Tatou Tatou commemorates the historic meeting of the great Maori Te Atiawa chiefs, Te Wharepouri and Te Puni, and the first British settlers, on Pito-one’s (Petone) shores in 1840. The exhibition also explores the ongoing ramifications settlement for both Maori and Pakeha. The title means ‘we, you and I’ or ‘all of us’.
Featuring stories of fire, earthquakes and floods, industry boom and bust and the ongoing sagas of land exchanges, Tatou Tatou provides an insight into the history of this nationally significant site and the peoples involved.
On 18 December 1938, Ivor Te Puni, a descendant of the great Te Atiawa chief Te Puni, wrote a letter to the Prime Minister of New Zealand. The letter requested that in light of the 1940 Centennial Celebrations commemorating 100 years since the first European settlers arrived, the Prime Minister remembers the Maori people who ‘gave’:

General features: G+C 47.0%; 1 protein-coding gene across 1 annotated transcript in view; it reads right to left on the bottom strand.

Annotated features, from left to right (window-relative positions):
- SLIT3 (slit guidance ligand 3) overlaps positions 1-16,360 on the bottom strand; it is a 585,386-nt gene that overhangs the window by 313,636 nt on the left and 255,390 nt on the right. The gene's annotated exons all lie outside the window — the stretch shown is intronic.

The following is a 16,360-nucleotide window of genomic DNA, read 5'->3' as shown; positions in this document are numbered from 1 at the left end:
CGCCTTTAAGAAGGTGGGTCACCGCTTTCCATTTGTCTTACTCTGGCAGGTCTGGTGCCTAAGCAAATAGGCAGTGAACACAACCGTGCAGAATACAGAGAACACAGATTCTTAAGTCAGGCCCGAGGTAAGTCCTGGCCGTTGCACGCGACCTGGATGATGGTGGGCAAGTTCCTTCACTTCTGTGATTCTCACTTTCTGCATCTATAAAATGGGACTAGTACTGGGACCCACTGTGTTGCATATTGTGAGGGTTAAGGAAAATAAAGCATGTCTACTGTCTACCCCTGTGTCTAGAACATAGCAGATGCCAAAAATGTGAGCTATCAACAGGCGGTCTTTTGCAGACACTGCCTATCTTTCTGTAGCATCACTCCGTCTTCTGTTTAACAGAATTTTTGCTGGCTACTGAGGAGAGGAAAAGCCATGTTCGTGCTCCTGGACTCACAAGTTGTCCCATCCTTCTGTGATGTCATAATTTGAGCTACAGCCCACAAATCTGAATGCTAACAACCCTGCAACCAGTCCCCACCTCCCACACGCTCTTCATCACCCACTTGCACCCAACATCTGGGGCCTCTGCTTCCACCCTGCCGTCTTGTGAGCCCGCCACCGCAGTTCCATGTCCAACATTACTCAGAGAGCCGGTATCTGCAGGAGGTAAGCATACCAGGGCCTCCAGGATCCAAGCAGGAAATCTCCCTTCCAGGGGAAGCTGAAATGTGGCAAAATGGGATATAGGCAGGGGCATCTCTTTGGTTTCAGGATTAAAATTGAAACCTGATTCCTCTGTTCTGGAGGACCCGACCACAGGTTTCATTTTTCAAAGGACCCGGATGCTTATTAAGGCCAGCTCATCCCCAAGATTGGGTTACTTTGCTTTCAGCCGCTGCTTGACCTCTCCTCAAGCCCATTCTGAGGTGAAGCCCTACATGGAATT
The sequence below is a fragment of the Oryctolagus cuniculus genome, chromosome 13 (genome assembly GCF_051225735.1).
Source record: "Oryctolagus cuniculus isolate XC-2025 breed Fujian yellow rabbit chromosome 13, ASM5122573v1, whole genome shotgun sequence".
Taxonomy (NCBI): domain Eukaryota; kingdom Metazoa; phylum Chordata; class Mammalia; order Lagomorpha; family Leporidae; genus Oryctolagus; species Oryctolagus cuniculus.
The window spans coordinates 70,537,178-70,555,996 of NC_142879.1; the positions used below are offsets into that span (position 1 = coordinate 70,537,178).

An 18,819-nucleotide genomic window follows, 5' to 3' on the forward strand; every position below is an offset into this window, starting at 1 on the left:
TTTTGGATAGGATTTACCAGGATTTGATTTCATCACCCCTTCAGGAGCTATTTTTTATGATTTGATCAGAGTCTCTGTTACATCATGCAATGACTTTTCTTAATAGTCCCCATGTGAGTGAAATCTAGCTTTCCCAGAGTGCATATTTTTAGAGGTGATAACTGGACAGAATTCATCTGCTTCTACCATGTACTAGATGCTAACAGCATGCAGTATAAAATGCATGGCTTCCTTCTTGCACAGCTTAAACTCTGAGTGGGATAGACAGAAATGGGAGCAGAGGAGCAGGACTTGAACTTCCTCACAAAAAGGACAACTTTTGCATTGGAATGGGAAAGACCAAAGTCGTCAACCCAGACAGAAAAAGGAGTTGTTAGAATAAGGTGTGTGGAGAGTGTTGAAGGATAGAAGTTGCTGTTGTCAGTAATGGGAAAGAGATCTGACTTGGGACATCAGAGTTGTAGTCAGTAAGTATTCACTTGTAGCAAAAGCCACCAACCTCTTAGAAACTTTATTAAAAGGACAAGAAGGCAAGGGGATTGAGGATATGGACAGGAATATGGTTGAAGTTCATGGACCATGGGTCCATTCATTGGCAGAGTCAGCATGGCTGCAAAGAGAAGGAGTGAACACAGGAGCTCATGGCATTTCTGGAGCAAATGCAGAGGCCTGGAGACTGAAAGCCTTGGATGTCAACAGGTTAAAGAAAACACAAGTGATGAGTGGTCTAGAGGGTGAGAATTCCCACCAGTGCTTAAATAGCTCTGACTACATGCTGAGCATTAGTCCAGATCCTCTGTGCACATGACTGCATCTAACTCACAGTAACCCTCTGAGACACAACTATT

“…since we have been locked together ‘Tatou tatou’ wouldn’t it be a fitting tribute to the memory of my worthy forbear the late chief Te Puni, the head and representative of his tribe to have a monument erected at and unveiled at the coming celebrations?”
The result of this remarkable letter was the depiction of Te Puni on the arched window of this Memorial’s façade, extending his hand in welcome to the new settlers.